Susan Joy Jacobson wept Friday morning as a Coconino County Superior Court judge sentenced her to natural life in prison without the possibility of parole for the murder of her common-law husband — a conviction she is determined to appeal.
Last month, a jury found Jacobson guilty of first-degree murder and three counts of tampering with physical evidence after she fatally shot Marvin Neal James, 54, in the pre-dawn hours of Feb. 26, 2015, inside their Doney Park home. Jacobson, who had a 3-year-old son in common with James, gave birth to the couple's second child just days after her arrest.
"When one person takes the life of another human being, that loss is irreplaceable," said Judge Cathleen Brown Nichols. "It is clear that these boys have lost their father and now their mother. (Marvin James' father) and Marvin's mother have lost their son forever. There's a lot of damage that's been done by your conduct."
During the trial, the jury heard testimony about how Jacobson retrieved James’ .22 caliber revolver in the middle of the night and shot him once in the head while he was in their bed. At the sentencing, a representative from Victim Witness Services for Coconino County read a statement by James’ mother. In it, she said life in prison without the possibility of parole was the right sentence for Jacobson.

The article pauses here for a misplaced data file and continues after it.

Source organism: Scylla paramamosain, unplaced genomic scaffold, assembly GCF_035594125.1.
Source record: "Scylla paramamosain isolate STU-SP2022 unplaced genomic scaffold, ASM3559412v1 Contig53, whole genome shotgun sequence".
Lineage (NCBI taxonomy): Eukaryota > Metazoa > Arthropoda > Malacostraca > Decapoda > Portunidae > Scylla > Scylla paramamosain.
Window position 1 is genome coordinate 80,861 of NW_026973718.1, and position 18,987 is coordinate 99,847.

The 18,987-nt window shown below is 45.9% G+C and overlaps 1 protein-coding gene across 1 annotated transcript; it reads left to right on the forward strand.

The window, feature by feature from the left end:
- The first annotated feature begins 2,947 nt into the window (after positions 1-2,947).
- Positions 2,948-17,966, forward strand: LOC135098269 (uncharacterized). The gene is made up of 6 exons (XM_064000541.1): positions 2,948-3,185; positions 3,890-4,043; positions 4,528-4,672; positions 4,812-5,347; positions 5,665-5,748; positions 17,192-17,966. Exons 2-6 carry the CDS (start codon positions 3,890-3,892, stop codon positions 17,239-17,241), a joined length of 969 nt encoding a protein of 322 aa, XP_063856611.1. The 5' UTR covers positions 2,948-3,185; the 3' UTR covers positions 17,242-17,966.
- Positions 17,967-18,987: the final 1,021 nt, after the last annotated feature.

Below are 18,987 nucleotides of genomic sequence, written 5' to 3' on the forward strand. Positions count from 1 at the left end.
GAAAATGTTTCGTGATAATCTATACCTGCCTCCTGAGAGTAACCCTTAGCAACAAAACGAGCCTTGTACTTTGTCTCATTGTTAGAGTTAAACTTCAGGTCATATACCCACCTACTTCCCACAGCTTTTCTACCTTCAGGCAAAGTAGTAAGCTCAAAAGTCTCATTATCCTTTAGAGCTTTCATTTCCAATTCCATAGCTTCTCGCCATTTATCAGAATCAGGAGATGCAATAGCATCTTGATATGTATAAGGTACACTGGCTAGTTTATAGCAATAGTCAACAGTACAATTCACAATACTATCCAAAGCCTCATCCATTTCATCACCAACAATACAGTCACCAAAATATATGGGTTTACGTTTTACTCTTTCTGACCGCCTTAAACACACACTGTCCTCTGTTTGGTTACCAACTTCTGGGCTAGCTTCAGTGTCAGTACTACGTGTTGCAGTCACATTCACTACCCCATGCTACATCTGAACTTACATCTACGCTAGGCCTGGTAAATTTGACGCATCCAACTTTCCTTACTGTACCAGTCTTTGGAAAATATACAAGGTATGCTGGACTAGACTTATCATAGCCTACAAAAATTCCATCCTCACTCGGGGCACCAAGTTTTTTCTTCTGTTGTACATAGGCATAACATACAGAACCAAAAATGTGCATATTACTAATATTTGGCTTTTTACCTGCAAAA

“She took the life of our son,” she said. “Who is to say she would not to the same to another human being? We can never see or hold Marvin again, so I feel she should not have the chance of life outside of prison.”
James’ father also spoke.
“I’ve had numerous calls from Marvin’s friends and my friends to congratulate me on the outcome of the trial,” he said. “Unfortunately, there are no winners here.”
James’ father said the man only stayed with Jacobson because he loved their 3-year-old son. He then accused Jacobson of abusive and neglectful behavior, which he said caused health problems for the boy. He also said the child has made comments indicating he saw James’ dead body.
“Probably the saddest one of all is, ‘Daddy didn’t tell me goodbye,’” James’ father said, in tears.
When it was her turn to speak Friday, Jacobson vehemently denied ever abusing her son or letting him see his father’s dead body.
“(He) was asleep,” Jacobson said, crying. “He never saw anything. No lights were ever on in the house. I always did my very, very best and he always came first among everything in my life. I protected him as much as I could.”
Both children were placed out of state with Jacobson’s sister, who listened to the sentencing over the phone.
At trial, Jacobson’s attorney claimed she shot James in self-defense after he kicked the pillow she was using to protect her pregnant stomach and threatened her life. She said she believed she was racing James to retrieve the gun, got to it first, turned back to the bed and fired.
Instead of calling 911, she wrapped up the dying man's body. She moved it onto a makeshift ramp she had created and, according to prosecutors, tried to push it out the window. She cleaned the crime scene, then threw away the bedding and buried the gun.